From the Comte de Sarsfield
AL: American Philosophical Society
Saturday may the 2d 1778
Count Sarsfield’s best compliments wait upon Dr. Franklin and has the honour to inform him that he has thought fit to postpone his Going to chaillot on occasion of mrs. Macaulay’s translation as he Supposes that the arrival of the Gentleman from america may Give a good deal of Business to mr. Franklin.5 He will have the honour to wait upon him one of the next days but not to morrow as he foresees that the Doctor may go to versailles.
The count takes the liberty to desire the Dr. to let him Know What news he may think fit or have the Leisure to impart to him.6
Addressed: A Monsieur / Monsieur Franklin / A Passy
5. Sarsfield had waited attentively on Catherine Macaulay during her visit to Paris the previous autumn: above, XXV, 203 n. The trip was not a success, and we have found no indication that she returned. Neither is there record of any translation (the word is unmistakable) of or by her at the time; she had, however, promised in March to send Sarsfield her works by “an American gentleman.” Edward Harcourt, ed., The Harcourt Papers (12 vols., Oxford, ), VIII, 113. As for the “Gentleman from America” mentioned here, he was doubtless Sir John Wentworth, the last royal governor of New Hampshire and the brother of Paul, the British agent. Sir John had arrived in England in March and then come to Paris; on May 2 he ran into Adams, once his classmate at Harvard, and the next day visited him and BF, but clearly had no business to discuss: Butterfield, John Adams Diary, IV, 85–6.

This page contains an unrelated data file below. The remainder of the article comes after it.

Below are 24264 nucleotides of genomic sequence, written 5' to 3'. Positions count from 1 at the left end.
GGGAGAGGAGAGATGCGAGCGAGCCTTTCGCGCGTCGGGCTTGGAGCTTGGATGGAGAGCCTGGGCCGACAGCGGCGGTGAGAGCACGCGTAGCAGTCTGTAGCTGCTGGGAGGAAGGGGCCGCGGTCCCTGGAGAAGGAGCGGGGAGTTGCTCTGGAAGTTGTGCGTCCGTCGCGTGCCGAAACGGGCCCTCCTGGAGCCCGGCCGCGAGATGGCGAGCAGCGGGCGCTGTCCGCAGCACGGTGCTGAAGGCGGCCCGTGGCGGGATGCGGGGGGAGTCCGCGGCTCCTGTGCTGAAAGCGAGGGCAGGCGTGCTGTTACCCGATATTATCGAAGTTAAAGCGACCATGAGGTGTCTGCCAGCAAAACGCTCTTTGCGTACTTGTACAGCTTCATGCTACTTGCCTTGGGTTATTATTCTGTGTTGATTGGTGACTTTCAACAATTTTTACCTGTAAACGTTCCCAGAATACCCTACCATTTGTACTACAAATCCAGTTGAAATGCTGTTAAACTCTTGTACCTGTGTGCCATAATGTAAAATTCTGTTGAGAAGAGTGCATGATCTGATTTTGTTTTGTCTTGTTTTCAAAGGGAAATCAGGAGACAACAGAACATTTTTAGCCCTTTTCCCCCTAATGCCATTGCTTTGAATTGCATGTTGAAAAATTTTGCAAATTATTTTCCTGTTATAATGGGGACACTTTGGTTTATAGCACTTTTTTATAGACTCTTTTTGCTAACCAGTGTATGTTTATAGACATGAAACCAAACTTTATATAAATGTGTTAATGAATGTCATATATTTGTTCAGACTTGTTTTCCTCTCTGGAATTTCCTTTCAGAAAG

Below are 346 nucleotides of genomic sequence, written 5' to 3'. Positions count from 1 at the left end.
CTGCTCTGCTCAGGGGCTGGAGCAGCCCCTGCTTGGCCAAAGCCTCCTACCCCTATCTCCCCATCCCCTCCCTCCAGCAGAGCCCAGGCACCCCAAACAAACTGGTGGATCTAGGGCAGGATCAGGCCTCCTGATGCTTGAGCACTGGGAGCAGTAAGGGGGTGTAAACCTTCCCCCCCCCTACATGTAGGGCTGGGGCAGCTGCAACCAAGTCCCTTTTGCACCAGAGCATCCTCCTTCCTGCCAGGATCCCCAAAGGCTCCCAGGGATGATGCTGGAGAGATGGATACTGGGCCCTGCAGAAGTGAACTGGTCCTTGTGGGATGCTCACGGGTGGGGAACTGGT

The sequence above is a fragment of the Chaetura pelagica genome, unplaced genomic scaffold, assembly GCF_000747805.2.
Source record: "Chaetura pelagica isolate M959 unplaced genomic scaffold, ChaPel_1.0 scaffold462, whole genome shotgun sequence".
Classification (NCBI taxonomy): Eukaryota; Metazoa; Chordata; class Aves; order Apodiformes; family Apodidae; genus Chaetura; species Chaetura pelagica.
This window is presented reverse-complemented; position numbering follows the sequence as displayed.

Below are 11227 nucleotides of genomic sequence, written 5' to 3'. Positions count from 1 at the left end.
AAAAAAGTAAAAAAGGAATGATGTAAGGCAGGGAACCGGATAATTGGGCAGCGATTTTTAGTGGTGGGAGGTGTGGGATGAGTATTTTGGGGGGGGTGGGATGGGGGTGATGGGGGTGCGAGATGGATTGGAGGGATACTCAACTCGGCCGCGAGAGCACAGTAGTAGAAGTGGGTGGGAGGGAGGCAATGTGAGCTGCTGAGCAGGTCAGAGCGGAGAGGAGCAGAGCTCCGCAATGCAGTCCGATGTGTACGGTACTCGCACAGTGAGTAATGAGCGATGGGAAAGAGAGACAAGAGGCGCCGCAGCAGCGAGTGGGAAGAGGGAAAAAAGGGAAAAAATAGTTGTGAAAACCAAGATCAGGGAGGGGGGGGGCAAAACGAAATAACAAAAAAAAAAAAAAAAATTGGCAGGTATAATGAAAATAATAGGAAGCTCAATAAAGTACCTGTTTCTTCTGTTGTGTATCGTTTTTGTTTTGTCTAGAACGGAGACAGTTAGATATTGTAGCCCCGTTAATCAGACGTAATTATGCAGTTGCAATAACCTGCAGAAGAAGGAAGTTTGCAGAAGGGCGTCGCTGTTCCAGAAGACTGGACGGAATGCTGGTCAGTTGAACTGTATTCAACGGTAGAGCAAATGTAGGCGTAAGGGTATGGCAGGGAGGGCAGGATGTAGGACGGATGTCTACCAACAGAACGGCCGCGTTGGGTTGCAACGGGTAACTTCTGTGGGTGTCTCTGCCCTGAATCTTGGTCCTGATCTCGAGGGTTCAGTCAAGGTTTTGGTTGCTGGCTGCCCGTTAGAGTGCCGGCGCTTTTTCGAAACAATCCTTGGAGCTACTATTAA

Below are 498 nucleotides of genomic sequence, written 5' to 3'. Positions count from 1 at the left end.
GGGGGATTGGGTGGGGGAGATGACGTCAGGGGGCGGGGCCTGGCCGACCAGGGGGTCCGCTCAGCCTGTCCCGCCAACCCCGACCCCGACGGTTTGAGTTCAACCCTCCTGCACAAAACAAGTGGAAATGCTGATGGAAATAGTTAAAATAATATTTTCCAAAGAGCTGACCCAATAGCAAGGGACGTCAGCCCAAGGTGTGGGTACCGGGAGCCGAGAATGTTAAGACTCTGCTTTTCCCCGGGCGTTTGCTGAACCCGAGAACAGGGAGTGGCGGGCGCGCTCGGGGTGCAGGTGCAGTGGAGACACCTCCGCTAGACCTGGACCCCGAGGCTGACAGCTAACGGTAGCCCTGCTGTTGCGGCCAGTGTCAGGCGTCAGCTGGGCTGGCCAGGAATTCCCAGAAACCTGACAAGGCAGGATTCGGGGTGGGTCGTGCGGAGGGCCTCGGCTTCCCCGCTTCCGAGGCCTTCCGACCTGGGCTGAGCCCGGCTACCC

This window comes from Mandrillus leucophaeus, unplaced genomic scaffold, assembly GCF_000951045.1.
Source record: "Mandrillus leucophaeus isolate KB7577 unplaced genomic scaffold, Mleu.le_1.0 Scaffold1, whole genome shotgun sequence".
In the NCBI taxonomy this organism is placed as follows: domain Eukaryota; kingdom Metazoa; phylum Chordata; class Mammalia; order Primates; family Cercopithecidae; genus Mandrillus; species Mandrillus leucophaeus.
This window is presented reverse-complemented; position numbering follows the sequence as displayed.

6. A second note from him of the same date (APS) also asks for news, which he believes BF may have received the day before, but is principally to introduce a young unnamed architect who is intent on emigrating to America. “S’il n’y a pas de pierre, il travaillera en Brique. S’il n’y a pas de Briques, il travaillera en bois.”